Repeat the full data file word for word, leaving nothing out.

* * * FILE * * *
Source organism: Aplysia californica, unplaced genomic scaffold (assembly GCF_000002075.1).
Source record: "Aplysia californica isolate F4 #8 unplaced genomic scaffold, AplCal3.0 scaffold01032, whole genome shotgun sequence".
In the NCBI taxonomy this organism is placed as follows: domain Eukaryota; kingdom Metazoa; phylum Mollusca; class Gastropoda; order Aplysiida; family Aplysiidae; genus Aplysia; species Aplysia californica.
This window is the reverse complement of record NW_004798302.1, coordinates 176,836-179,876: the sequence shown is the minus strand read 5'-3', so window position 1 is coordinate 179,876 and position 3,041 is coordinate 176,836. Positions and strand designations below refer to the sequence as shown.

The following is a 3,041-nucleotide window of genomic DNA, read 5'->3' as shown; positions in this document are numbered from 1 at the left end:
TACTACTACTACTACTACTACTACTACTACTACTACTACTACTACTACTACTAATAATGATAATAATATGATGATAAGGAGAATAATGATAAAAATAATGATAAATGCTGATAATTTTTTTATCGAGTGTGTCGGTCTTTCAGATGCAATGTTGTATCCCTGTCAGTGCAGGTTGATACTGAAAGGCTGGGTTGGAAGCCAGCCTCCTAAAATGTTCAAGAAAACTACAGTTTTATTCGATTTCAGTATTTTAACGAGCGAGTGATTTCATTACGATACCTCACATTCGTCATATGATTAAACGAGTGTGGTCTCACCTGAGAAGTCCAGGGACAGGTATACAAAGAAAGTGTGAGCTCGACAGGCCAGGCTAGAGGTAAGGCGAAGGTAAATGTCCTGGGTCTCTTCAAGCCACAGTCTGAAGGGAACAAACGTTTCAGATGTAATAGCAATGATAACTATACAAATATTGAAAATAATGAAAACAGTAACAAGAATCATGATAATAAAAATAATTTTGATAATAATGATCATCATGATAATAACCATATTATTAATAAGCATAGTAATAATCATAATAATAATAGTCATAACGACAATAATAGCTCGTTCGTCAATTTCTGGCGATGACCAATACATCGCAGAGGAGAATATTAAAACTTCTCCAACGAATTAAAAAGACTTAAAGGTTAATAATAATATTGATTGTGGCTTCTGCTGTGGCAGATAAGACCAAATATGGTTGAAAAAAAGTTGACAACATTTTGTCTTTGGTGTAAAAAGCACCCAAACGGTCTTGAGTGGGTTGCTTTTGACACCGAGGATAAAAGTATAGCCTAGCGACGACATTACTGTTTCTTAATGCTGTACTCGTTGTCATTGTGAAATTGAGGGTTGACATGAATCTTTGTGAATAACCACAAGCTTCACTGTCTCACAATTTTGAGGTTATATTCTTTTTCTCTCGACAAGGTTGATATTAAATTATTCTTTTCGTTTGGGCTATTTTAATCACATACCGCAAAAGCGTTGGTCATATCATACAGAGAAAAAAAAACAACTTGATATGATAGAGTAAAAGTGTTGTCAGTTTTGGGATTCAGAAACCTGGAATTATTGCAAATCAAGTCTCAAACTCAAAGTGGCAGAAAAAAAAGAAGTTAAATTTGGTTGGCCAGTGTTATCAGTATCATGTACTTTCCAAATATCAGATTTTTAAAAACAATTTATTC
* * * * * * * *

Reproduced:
Source organism: Aplysia californica, unplaced genomic scaffold (assembly GCF_000002075.1).
Source record: "Aplysia californica isolate F4 #8 unplaced genomic scaffold, AplCal3.0 scaffold01032, whole genome shotgun sequence".
In the NCBI taxonomy this organism is placed as follows: domain Eukaryota; kingdom Metazoa; phylum Mollusca; class Gastropoda; order Aplysiida; family Aplysiidae; genus Aplysia; species Aplysia californica.
This window is the reverse complement of record NW_004798302.1, coordinates 176,836-179,876: the sequence shown is the minus strand read 5'-3', so window position 1 is coordinate 179,876 and position 3,041 is coordinate 176,836. Positions and strand designations below refer to the sequence as shown.

The following is a 3,041-nucleotide window of genomic DNA, read 5'->3' as shown; positions in this document are numbered from 1 at the left end:
TACTACTACTACTACTACTACTACTACTACTACTACTACTACTACTACTACTAATAATGATAATAATATGATGATAAGGAGAATAATGATAAAAATAATGATAAATGCTGATAATTTTTTTATCGAGTGTGTCGGTCTTTCAGATGCAATGTTGTATCCCTGTCAGTGCAGGTTGATACTGAAAGGCTGGGTTGGAAGCCAGCCTCCTAAAATGTTCAAGAAAACTACAGTTTTATTCGATTTCAGTATTTTAACGAGCGAGTGATTTCATTACGATACCTCACATTCGTCATATGATTAAACGAGTGTGGTCTCACCTGAGAAGTCCAGGGACAGGTATACAAAGAAAGTGTGAGCTCGACAGGCCAGGCTAGAGGTAAGGCGAAGGTAAATGTCCTGGGTCTCTTCAAGCCACAGTCTGAAGGGAACAAACGTTTCAGATGTAATAGCAATGATAACTATACAAATATTGAAAATAATGAAAACAGTAACAAGAATCATGATAATAAAAATAATTTTGATAATAATGATCATCATGATAATAACCATATTATTAATAAGCATAGTAATAATCATAATAATAATAGTCATAACGACAATAATAGCTCGTTCGTCAATTTCTGGCGATGACCAATACATCGCAGAGGAGAATATTAAAACTTCTCCAACGAATTAAAAAGACTTAAAGGTTAATAATAATATTGATTGTGGCTTCTGCTGTGGCAGATAAGACCAAATATGGTTGAAAAAAAGTTGACAACATTTTGTCTTTGGTGTAAAAAGCACCCAAACGGTCTTGAGTGGGTTGCTTTTGACACCGAGGATAAAAGTATAGCCTAGCGACGACATTACTGTTTCTTAATGCTGTACTCGTTGTCATTGTGAAATTGAGGGTTGACATGAATCTTTGTGAATAACCACAAGCTTCACTGTCTCACAATTTTGAGGTTATATTCTTTTTCTCTCGACAAGGTTGATATTAAATTATTCTTTTCGTTTGGGCTATTTTAATCACATACCGCAAAAGCGTTGGTCATATCATACAGAGAAAAAAAAACAACTTGATATGATAGAGTAAAAGTGTTGTCAGTTTTGGGATTCAGAAACCTGGAATTATTGCAAATCAAGTCTCAAACTCAAAGTGGCAGAAAAAAAAGAAGTTAAATTTGGTTGGCCAGTGTTATCAGTATCATGTACTTTCCAAATATCAGATTTTTAAAAACAATTTATTC